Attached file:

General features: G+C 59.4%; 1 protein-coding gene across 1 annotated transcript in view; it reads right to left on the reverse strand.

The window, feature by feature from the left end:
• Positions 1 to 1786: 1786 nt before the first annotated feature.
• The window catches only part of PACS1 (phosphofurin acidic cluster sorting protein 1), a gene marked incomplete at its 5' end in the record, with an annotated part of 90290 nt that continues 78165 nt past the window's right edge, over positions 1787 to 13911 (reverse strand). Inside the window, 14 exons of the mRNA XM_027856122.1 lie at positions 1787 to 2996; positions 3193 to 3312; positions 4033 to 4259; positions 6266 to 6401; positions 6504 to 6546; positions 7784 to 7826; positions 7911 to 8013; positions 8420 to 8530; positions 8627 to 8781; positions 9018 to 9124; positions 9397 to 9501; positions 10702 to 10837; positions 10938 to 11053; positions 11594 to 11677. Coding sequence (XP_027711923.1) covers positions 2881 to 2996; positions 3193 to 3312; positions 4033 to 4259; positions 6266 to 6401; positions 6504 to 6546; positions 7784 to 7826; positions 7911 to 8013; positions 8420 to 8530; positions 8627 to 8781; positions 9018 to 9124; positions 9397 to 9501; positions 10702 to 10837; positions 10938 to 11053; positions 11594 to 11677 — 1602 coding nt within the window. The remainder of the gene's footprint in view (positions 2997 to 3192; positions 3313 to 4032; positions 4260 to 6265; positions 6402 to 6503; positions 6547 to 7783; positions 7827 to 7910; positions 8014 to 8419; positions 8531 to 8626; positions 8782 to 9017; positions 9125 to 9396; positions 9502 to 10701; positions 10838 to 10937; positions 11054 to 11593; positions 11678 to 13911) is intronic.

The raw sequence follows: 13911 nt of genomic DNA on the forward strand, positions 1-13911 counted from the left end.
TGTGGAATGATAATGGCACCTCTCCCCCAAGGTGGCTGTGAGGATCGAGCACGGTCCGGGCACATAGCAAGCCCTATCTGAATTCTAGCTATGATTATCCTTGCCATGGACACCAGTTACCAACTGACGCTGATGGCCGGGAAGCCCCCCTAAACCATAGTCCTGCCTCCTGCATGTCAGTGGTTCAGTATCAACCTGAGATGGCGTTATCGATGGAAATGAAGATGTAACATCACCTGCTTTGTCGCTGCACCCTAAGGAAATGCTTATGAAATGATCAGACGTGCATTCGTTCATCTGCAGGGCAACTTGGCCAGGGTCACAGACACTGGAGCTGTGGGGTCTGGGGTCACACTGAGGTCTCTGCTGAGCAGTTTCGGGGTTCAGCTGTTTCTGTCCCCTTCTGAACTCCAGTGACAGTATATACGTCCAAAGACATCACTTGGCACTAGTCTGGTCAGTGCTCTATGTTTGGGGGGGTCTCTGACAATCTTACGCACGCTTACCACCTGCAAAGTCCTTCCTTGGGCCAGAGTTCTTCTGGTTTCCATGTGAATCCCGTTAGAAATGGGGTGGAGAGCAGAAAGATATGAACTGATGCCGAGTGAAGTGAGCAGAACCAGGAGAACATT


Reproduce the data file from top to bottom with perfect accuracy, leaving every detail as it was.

General features: G+C 59.4%; 1 protein-coding gene across 1 annotated transcript in view; it reads right to left on the reverse strand.

The window, feature by feature from the left end:
• Positions 1 to 1786: 1786 nt before the first annotated feature.
• The window catches only part of PACS1 (phosphofurin acidic cluster sorting protein 1), a gene marked incomplete at its 5' end in the record, with an annotated part of 90290 nt that continues 78165 nt past the window's right edge, over positions 1787 to 13911 (reverse strand). Inside the window, 14 exons of the mRNA XM_027856122.1 lie at positions 1787 to 2996; positions 3193 to 3312; positions 4033 to 4259; positions 6266 to 6401; positions 6504 to 6546; positions 7784 to 7826; positions 7911 to 8013; positions 8420 to 8530; positions 8627 to 8781; positions 9018 to 9124; positions 9397 to 9501; positions 10702 to 10837; positions 10938 to 11053; positions 11594 to 11677. Coding sequence (XP_027711923.1) covers positions 2881 to 2996; positions 3193 to 3312; positions 4033 to 4259; positions 6266 to 6401; positions 6504 to 6546; positions 7784 to 7826; positions 7911 to 8013; positions 8420 to 8530; positions 8627 to 8781; positions 9018 to 9124; positions 9397 to 9501; positions 10702 to 10837; positions 10938 to 11053; positions 11594 to 11677 — 1602 coding nt within the window. The remainder of the gene's footprint in view (positions 2997 to 3192; positions 3313 to 4032; positions 4260 to 6265; positions 6402 to 6503; positions 6547 to 7783; positions 7827 to 7910; positions 8014 to 8419; positions 8531 to 8626; positions 8782 to 9017; positions 9125 to 9396; positions 9502 to 10701; positions 10838 to 10937; positions 11054 to 11593; positions 11678 to 13911) is intronic.

The raw sequence follows: 13911 nt of genomic DNA on the forward strand, positions 1-13911 counted from the left end.
TGTGGAATGATAATGGCACCTCTCCCCCAAGGTGGCTGTGAGGATCGAGCACGGTCCGGGCACATAGCAAGCCCTATCTGAATTCTAGCTATGATTATCCTTGCCATGGACACCAGTTACCAACTGACGCTGATGGCCGGGAAGCCCCCCTAAACCATAGTCCTGCCTCCTGCATGTCAGTGGTTCAGTATCAACCTGAGATGGCGTTATCGATGGAAATGAAGATGTAACATCACCTGCTTTGTCGCTGCACCCTAAGGAAATGCTTATGAAATGATCAGACGTGCATTCGTTCATCTGCAGGGCAACTTGGCCAGGGTCACAGACACTGGAGCTGTGGGGTCTGGGGTCACACTGAGGTCTCTGCTGAGCAGTTTCGGGGTTCAGCTGTTTCTGTCCCCTTCTGAACTCCAGTGACAGTATATACGTCCAAAGACATCACTTGGCACTAGTCTGGTCAGTGCTCTATGTTTGGGGGGGTCTCTGACAATCTTACGCACGCTTACCACCTGCAAAGTCCTTCCTTGGGCCAGAGTTCTTCTGGTTTCCATGTGAATCCCGTTAGAAATGGGGTGGAGAGCAGAAAGATATGAACTGATGCCGAGTGAAGTGAGCAGAACCAGGAGAACATT